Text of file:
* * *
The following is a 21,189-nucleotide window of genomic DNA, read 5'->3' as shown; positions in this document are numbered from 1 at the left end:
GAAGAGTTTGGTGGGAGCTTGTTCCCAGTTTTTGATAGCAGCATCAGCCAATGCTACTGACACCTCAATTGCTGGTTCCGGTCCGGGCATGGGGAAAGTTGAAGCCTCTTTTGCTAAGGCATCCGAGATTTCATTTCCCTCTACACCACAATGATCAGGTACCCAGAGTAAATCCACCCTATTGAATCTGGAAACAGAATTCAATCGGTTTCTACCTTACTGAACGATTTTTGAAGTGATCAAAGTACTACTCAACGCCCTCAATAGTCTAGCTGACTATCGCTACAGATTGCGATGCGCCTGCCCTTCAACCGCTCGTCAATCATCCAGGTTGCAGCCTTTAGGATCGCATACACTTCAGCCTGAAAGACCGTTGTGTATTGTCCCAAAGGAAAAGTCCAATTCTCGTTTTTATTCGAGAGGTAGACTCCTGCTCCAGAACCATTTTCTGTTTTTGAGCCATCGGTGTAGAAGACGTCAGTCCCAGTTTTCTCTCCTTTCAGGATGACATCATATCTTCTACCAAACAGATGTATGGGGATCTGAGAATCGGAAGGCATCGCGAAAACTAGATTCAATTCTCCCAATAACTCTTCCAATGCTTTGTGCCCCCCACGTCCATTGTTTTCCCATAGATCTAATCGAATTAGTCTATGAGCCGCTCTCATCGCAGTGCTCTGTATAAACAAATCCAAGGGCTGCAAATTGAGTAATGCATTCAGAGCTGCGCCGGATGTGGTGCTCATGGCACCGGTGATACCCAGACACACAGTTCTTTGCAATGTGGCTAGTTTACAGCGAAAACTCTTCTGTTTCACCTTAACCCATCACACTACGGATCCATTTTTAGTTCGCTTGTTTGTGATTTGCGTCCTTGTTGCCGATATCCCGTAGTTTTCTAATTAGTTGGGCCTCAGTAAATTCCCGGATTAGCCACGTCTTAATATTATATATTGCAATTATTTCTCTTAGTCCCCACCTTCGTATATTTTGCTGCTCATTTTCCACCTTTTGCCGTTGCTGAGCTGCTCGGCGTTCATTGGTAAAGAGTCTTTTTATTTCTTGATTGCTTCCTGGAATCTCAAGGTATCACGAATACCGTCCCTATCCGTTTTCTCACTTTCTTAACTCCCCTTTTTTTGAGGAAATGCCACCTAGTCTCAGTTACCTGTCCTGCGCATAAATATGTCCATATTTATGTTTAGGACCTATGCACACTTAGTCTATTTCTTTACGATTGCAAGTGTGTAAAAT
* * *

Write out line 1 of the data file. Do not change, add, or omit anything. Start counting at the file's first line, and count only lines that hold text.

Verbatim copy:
The following is a 21,189-nucleotide window of genomic DNA, read 5'->3' as shown; positions in this document are numbered from 1 at the left end: